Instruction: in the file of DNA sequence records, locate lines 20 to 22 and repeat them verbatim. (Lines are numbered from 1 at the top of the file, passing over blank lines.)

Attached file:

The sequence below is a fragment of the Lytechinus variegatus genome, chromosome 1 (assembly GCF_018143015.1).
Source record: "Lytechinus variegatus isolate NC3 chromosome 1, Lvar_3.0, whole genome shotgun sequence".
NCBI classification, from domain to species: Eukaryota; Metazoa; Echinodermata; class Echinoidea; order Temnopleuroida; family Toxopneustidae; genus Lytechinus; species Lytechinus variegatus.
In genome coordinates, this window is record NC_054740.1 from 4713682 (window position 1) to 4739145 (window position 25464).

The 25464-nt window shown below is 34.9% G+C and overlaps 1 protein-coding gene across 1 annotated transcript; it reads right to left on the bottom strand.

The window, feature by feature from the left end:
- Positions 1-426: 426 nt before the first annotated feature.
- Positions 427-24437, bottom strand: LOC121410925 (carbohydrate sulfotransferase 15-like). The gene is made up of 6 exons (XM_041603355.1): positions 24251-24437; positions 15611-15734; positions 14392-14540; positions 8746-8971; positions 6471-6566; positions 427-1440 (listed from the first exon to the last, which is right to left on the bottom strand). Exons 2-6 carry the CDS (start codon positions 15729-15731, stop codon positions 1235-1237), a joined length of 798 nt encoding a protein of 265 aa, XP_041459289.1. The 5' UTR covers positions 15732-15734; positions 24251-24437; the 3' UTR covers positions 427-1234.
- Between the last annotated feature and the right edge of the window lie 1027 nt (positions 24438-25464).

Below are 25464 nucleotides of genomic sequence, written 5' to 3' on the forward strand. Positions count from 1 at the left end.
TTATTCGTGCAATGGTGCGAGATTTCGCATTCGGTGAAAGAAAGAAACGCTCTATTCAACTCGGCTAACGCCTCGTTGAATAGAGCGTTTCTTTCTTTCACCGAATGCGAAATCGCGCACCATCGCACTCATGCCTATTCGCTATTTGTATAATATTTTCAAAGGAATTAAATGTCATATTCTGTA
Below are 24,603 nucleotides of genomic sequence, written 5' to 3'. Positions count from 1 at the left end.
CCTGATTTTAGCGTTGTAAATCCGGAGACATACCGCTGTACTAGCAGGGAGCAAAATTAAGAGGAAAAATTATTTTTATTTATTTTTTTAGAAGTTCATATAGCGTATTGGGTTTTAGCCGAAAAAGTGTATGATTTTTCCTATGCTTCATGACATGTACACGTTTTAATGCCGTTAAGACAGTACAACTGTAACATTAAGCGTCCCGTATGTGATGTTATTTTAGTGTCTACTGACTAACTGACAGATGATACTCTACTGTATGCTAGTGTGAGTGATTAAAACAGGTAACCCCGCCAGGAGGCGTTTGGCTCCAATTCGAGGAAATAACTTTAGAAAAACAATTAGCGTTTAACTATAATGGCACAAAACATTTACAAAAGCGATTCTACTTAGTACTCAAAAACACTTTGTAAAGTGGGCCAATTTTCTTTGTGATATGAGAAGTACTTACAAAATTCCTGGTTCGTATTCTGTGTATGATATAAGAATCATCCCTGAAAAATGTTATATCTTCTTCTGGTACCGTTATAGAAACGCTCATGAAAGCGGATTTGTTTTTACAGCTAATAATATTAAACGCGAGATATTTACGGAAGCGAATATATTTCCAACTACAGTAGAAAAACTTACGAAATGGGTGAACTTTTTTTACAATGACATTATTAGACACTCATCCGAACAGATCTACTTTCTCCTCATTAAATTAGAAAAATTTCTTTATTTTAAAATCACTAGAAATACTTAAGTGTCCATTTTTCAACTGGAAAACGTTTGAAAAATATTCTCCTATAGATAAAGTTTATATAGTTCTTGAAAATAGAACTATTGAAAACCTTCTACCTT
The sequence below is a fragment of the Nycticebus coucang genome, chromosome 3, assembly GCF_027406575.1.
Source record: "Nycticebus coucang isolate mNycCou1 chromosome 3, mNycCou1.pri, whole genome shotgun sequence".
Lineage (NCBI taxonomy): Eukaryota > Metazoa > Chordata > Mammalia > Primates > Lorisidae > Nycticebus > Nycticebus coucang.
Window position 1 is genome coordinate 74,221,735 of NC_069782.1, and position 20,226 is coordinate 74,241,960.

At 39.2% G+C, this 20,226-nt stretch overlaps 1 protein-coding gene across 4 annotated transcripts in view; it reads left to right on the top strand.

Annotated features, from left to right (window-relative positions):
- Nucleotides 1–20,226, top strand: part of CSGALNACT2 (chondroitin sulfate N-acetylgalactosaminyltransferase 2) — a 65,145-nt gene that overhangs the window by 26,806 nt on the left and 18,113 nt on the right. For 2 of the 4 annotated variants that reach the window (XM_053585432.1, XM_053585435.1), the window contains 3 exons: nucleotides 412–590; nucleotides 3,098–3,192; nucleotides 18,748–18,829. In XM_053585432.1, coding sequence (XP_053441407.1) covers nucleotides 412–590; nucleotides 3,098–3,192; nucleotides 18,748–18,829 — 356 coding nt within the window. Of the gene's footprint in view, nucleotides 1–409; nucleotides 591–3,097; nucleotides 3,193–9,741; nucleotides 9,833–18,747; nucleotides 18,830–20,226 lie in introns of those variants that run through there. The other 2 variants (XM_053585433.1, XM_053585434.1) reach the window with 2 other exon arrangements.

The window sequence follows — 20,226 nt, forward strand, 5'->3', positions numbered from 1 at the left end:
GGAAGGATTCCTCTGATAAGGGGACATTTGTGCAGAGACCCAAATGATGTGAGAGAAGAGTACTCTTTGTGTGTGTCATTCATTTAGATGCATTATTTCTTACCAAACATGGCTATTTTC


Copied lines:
- Nucleotides 1–20,226, top strand: part of CSGALNACT2 (chondroitin sulfate N-acetylgalactosaminyltransferase 2) — a 65,145-nt gene that overhangs the window by 26,806 nt on the left and 18,113 nt on the right. For 2 of the 4 annotated variants that reach the window (XM_053585432.1, XM_053585435.1), the window contains 3 exons: nucleotides 412–590; nucleotides 3,098–3,192; nucleotides 18,748–18,829. In XM_053585432.1, coding sequence (XP_053441407.1) covers nucleotides 412–590; nucleotides 3,098–3,192; nucleotides 18,748–18,829 — 356 coding nt within the window. Of the gene's footprint in view, nucleotides 1–409; nucleotides 591–3,097; nucleotides 3,193–9,741; nucleotides 9,833–18,747; nucleotides 18,830–20,226 lie in introns of those variants that run through there. The other 2 variants (XM_053585433.1, XM_053585434.1) reach the window with 2 other exon arrangements.

The window sequence follows — 20,226 nt, forward strand, 5'->3', positions numbered from 1 at the left end:
GGAAGGATTCCTCTGATAAGGGGACATTTGTGCAGAGACCCAAATGATGTGAGAGAAGAGTACTCTTTGTGTGTGTCATTCATTTAGATGCATTATTTCTTACCAAACATGGCTATTTTC